Last weekend the starter on my car broke down. My dad drove the 2 hours down, part in hand, and fixed the car for me in the Walgreen's parking lot. I have the greatest family. I am so glad that we moved back to Minnesota, to be nearer to them. I honestly don't know what we'd do without them. That's especially true now.
When she was born, my daughter had a small bump on her backside that looked kind of funny. It was a concerning spot, since it was right on the lower part of her spine. The doctors decided to do an ultrasound there in the hospital, and had to consult with an expert from a different hospital on the images. I felt so powerless as we waited for the results. After a few hours, the diagnosis came back as Tethered Cord Syndrome.
Fortunately, it sounds much worse than it is. Long story short, her spinal cord, which is supposed to be unattached at the base, is connected to a fatty growth. As she grows, this would stretch the nerves, causing problems with the legs, feet, bowels and bladder (and subsequently the kidneys). There's no indication of any damage now - quite the contrary, she's very strong - but as she develops this would get more and more severe, and any damage that occurs is likely irreversible. Which makes it really good news that we caught this when we did, because there's a surgery that can correct the problem.
It's a strange thing, feeling blessed that your newborn daughter needs a spinal surgery. But that's kind of how I feel. It could have been so much worse - tethered spinal cords usually show up with other problems, such as spina bifida, club feet, or other developmental problems, so having a diagnosis of just TCS is pretty lucky. And there's a surgery to fix the problem, soon, so that she'll never have to develop any of the complications that can occur as she grows. And we've recently become acutely aware of how big a battle some other kids have, which has really put this all in perspective.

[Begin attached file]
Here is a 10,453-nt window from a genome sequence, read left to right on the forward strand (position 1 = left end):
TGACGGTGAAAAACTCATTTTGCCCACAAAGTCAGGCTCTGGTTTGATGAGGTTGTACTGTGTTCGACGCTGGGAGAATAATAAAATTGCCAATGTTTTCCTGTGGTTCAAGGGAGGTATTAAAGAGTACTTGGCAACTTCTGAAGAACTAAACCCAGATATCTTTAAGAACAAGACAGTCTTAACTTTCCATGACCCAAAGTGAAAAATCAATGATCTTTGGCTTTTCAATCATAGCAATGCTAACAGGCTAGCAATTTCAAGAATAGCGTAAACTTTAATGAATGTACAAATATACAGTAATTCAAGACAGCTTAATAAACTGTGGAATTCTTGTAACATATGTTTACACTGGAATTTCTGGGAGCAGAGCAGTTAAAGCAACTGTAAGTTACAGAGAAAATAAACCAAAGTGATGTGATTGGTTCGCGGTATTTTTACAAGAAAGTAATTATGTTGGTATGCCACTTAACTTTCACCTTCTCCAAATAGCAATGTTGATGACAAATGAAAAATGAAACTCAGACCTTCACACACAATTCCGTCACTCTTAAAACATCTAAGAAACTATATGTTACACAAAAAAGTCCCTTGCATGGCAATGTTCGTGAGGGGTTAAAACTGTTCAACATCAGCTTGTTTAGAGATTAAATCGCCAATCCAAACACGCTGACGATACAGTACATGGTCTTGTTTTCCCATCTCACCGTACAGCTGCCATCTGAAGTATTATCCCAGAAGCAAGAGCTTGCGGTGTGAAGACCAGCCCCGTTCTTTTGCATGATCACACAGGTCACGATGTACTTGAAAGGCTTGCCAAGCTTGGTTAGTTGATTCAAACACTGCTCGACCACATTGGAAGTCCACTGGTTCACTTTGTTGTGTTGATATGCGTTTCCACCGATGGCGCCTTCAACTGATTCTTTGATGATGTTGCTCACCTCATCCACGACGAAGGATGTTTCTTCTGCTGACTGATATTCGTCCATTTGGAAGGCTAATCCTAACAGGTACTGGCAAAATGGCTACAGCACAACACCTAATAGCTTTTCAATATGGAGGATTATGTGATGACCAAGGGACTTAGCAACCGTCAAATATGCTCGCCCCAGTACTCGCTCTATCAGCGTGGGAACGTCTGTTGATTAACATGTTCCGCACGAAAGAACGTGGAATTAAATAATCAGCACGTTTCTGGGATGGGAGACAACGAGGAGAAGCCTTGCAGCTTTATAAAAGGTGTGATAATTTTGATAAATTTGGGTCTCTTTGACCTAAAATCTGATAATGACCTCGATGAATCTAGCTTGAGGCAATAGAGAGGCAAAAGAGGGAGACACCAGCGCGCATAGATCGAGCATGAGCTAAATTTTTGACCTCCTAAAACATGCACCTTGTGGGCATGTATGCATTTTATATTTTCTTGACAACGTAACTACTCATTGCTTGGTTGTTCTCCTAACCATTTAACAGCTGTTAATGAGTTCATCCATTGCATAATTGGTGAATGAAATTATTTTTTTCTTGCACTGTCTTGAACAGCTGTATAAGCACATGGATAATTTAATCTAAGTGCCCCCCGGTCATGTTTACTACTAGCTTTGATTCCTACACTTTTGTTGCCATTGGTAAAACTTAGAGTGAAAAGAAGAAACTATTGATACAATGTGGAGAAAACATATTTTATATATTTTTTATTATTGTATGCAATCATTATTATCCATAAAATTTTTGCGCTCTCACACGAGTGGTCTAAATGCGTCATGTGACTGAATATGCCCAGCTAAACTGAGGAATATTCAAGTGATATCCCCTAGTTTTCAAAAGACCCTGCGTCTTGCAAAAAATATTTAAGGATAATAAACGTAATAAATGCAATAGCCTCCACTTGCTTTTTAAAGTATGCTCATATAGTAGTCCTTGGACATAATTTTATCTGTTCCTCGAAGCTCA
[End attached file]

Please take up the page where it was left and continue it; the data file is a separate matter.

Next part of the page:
Of course, surgery won't be easy. Heck, having the MRI and speaking with the surgeon was tough. We had to find someone to watch our son, we had to take time from work, and drive up to the cities, and sleep on the hospital floor (well, we didn't all have to do that...), and go through that whole nervous, helpless process of waiting to hear your child's diagnosis and the treatment plan.
But we've got family. And that makes it all easier. I can't imagine going through this if we were still in DC.
In December our little girl will have her surgery. I feel like I should have something profound to say about this topic - but the truth be told, in some ways it's just another thing. It's kind of like changing her diaper or cleaning up her spit up. Yeah, it's bigger than those things, but it doesn't change who she is or the way I feel about her, it's just another thing that needs to be taken care of. Whether she has Tethered Cord Syndrome or not, the way I see her doesn't change. Either way, she's my daughter. And either way, I love her. And either way, if she ever needs me to spend my Sunday driving several hours so that I can fix her car, I'll be glad to do it.